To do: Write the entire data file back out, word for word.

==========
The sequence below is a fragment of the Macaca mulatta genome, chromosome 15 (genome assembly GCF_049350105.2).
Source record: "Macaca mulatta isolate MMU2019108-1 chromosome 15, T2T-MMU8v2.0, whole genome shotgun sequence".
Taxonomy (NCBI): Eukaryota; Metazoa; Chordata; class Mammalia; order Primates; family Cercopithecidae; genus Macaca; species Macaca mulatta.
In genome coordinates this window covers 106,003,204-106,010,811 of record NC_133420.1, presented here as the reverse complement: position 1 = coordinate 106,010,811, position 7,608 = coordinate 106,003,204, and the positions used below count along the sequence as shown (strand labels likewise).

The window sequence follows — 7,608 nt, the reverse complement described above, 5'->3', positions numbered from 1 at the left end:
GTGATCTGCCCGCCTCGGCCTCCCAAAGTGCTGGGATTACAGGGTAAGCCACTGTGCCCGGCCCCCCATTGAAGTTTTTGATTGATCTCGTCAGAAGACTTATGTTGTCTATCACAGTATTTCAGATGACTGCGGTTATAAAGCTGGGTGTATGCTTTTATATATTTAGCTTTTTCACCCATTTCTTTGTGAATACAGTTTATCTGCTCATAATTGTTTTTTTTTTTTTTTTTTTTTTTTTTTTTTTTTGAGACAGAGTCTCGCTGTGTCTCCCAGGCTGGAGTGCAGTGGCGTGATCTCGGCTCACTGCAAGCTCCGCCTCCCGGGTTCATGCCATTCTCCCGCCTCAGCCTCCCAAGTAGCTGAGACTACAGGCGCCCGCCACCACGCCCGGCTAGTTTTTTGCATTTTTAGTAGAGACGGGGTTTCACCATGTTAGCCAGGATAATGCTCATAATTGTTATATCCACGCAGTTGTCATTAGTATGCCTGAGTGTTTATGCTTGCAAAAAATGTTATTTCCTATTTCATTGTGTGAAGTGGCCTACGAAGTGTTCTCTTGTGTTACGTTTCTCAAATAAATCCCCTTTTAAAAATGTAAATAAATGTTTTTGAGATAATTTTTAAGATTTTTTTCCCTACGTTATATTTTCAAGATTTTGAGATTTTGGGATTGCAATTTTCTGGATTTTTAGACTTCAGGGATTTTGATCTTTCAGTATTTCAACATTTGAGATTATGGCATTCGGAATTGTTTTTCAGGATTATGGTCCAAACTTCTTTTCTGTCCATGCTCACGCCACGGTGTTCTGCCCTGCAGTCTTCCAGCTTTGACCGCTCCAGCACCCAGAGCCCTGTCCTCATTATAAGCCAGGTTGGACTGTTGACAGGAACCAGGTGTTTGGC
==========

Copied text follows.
The sequence below is a fragment of the Macaca mulatta genome, chromosome 15 (genome assembly GCF_049350105.2).
Source record: "Macaca mulatta isolate MMU2019108-1 chromosome 15, T2T-MMU8v2.0, whole genome shotgun sequence".
Taxonomy (NCBI): Eukaryota; Metazoa; Chordata; class Mammalia; order Primates; family Cercopithecidae; genus Macaca; species Macaca mulatta.
In genome coordinates this window covers 106,003,204-106,010,811 of record NC_133420.1, presented here as the reverse complement: position 1 = coordinate 106,010,811, position 7,608 = coordinate 106,003,204, and the positions used below count along the sequence as shown (strand labels likewise).

The window sequence follows — 7,608 nt, the reverse complement described above, 5'->3', positions numbered from 1 at the left end:
GTGATCTGCCCGCCTCGGCCTCCCAAAGTGCTGGGATTACAGGGTAAGCCACTGTGCCCGGCCCCCCATTGAAGTTTTTGATTGATCTCGTCAGAAGACTTATGTTGTCTATCACAGTATTTCAGATGACTGCGGTTATAAAGCTGGGTGTATGCTTTTATATATTTAGCTTTTTCACCCATTTCTTTGTGAATACAGTTTATCTGCTCATAATTGTTTTTTTTTTTTTTTTTTTTTTTTTTTTTTTTTGAGACAGAGTCTCGCTGTGTCTCCCAGGCTGGAGTGCAGTGGCGTGATCTCGGCTCACTGCAAGCTCCGCCTCCCGGGTTCATGCCATTCTCCCGCCTCAGCCTCCCAAGTAGCTGAGACTACAGGCGCCCGCCACCACGCCCGGCTAGTTTTTTGCATTTTTAGTAGAGACGGGGTTTCACCATGTTAGCCAGGATAATGCTCATAATTGTTATATCCACGCAGTTGTCATTAGTATGCCTGAGTGTTTATGCTTGCAAAAAATGTTATTTCCTATTTCATTGTGTGAAGTGGCCTACGAAGTGTTCTCTTGTGTTACGTTTCTCAAATAAATCCCCTTTTAAAAATGTAAATAAATGTTTTTGAGATAATTTTTAAGATTTTTTTCCCTACGTTATATTTTCAAGATTTTGAGATTTTGGGATTGCAATTTTCTGGATTTTTAGACTTCAGGGATTTTGATCTTTCAGTATTTCAACATTTGAGATTATGGCATTCGGAATTGTTTTTCAGGATTATGGTCCAAACTTCTTTTCTGTCCATGCTCACGCCACGGTGTTCTGCCCTGCAGTCTTCCAGCTTTGACCGCTCCAGCACCCAGAGCCCTGTCCTCATTATAAGCCAGGTTGGACTGTTGACAGGAACCAGGTGTTTGGC